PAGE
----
At our department, IGABT was introduced in 2007 for the treatment of advanced cervical cancer using a tandem ring applicator. In 2011, this technique was enhanced with the use of interstitial needles and is now utilized in 65% of patients. This study aims to determine the intra-fractional longitudinal applicator shift between imaging and dose delivery in cervix brachytherapy and its estimated dosimetric impact on the target, HR-CTV for patients with and without needles.

Material and methods

Patients

Radiation dose planning data from 71 fractions from 33 patients with cervical cancer who were treated with HDR brachytherapy between January 2012 and May 2015 was retrospectively included in the study, using the following inclusion criteria: 1) gold markers must have been used (for more information, see treatment procedure); 2) dose planning must be based on CT images, since gold markers are difficult to see MRI images [24]. The study was approved by the regional ethics committee (DNR 2015/068).

Treatment procedure

The radiotherapy treatment consists of external radiotherapy, 46.8-50.4 Gy in 1.8 Gy per fraction, and brachytherapy 4 fractions of 6 or 7 Gy to a total equivalent dose in 2 Gy per fraction (EQD2) of D90 > 85 Gy. The intracavitary/interstitial HDR brachytherapy was performed as follows: the patient received 2-3 gold markers placed in or adjacent to the cervical tissue before brachytherapy implantation to act as a surrogate for the HR-CTV in the analysis of the applicator shift. The volume of the tissue where the markers should be implanted can be described as a box 4 x 4 x 2 cm3 localized approximately 1 cm cranially to the outer surface of the ring applicator. Gold markers were placed in between the left and right parts of the box.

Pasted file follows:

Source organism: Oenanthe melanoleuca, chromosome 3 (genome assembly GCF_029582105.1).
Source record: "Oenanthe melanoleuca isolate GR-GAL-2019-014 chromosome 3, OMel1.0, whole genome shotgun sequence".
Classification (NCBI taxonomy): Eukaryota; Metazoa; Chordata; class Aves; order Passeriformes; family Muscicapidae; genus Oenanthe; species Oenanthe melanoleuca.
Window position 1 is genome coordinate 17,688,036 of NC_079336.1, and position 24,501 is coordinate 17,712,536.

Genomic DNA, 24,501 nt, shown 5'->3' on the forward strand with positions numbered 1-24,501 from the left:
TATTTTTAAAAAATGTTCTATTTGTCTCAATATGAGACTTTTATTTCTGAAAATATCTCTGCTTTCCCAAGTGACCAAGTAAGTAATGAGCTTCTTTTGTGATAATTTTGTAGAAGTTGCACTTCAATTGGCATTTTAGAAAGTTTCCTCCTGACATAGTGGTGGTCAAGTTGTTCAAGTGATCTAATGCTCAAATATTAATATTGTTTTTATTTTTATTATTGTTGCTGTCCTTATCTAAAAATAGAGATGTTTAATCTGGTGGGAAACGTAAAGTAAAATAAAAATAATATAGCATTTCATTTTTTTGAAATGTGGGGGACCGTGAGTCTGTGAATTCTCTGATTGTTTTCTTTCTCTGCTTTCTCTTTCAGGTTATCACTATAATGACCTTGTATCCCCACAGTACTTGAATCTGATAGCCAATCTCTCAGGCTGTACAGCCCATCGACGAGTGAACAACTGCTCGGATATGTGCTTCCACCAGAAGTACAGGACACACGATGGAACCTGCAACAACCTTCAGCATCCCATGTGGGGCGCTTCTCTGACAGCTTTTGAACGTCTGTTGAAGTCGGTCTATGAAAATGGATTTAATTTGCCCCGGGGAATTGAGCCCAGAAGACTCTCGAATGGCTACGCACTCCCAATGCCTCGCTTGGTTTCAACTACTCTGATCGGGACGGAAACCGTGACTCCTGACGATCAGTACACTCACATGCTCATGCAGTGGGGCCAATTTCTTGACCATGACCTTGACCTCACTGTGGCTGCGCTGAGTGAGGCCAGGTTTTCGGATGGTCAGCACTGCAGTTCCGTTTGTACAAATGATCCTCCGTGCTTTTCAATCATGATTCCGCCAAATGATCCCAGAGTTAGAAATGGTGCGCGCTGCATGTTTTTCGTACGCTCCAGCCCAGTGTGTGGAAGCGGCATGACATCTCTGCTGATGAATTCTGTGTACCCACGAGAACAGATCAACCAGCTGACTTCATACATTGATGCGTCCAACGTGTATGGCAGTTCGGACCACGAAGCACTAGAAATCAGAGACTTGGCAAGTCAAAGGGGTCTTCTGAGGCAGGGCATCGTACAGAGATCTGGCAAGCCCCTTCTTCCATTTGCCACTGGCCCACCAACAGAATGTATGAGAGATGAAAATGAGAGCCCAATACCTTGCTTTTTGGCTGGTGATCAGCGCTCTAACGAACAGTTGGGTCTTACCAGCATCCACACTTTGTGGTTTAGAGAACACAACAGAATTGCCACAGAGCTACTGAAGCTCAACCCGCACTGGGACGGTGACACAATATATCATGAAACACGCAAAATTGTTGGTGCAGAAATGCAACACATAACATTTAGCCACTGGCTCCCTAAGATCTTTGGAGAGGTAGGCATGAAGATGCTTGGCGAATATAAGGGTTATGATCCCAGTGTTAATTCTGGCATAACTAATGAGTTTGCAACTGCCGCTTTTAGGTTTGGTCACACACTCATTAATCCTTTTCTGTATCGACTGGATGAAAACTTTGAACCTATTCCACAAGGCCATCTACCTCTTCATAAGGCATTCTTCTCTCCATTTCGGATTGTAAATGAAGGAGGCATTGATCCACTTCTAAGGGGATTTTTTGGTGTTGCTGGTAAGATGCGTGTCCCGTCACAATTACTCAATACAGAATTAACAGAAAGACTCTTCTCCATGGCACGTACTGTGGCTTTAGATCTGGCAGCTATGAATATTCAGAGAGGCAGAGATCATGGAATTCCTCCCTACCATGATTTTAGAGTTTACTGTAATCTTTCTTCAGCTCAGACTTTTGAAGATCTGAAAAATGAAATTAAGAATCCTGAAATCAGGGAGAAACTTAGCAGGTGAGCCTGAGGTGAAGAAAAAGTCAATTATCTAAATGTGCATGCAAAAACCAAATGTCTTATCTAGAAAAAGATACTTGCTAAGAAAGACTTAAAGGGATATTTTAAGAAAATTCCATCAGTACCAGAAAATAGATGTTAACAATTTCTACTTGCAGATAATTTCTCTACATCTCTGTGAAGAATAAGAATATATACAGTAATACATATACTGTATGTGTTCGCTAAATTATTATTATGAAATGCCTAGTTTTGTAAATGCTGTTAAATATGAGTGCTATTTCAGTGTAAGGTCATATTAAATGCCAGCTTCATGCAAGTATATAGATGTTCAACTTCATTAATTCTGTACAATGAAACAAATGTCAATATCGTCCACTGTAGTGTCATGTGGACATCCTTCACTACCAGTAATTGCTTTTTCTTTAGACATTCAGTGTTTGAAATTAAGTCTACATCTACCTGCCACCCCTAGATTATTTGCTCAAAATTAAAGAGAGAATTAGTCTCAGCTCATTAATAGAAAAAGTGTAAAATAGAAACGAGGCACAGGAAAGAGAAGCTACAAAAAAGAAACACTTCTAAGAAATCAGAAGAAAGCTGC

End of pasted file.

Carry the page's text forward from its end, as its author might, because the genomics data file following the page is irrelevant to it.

At the time of implantation, an interstitial ring applicator (Nucletron, an Elekta company, Elekta AB, Stockholm, Sweden) was used. The intracavity ring was positioned in the vaginal vault and the tube located intrauterine. Interstitial needles were added through the ring cap, when deemed necessary, in order to cover the target volume with an adequate dose. After implantation, the applicator was fixed by packing of the vagina. A Foley catheter was placed in the bladder, and pulled towards the bladder base and fixed. The fixation of the Foley catheter also acted as a geometric stabilizer. The patient was transported for MRI/CT examination. In the images obtained from the examination, the high risk clinical target volume (HR-CTV) was defined according to European recommendations from the GEC-ESTRO Working Group (I) [4]. Organs at risk (OAR) such as the bladder, rectum, and sigmoid were also defined. In the same image set, the applicators were reconstructed and an optimized dose distribution based on the dose constraints for the HR-CTV and OAR were created. This procedure was repeated for all four fractions, two fractions per week, and with one fraction delivered per insertion. Fractions 1 and 3 were based on an MRI examination, and fractions 2 and 4 were based on a CT examination. However, for five patients included in this study, three CT examinations had been performed but the images for the first fraction was in all cases acquired with MRI. The CT images were co-registered with the MRI images to visualize the target outlined using the MRI images in the CT images, as described by Nesvacil et al. [25]. The bladder was emptied and refilled to a fixed liquid volume of 50 cm3, and a catheter was inserted into the rectum to prevent any gas filling before both imaging and dose delivery. The procedure described above includes two disturbances of the patient, which could induce applicator shifts, and consequently, geometrical uncertainties. To be able to calculate an estimate of a possible applicator shift between planning CT imaging and dose delivery, a quick and easy measurement method was introduced. Two semi-orthogonal radiographs were obtained, frontal and lateral views just before treatment. In these images, the interstitial ring applicator, X-ray markers, and the implanted gold markers were identified. Possible geometrical shifts of the applicators were then estimated by measurements in both the CT images used for planning and the radiographs obtained just prior to dose delivery.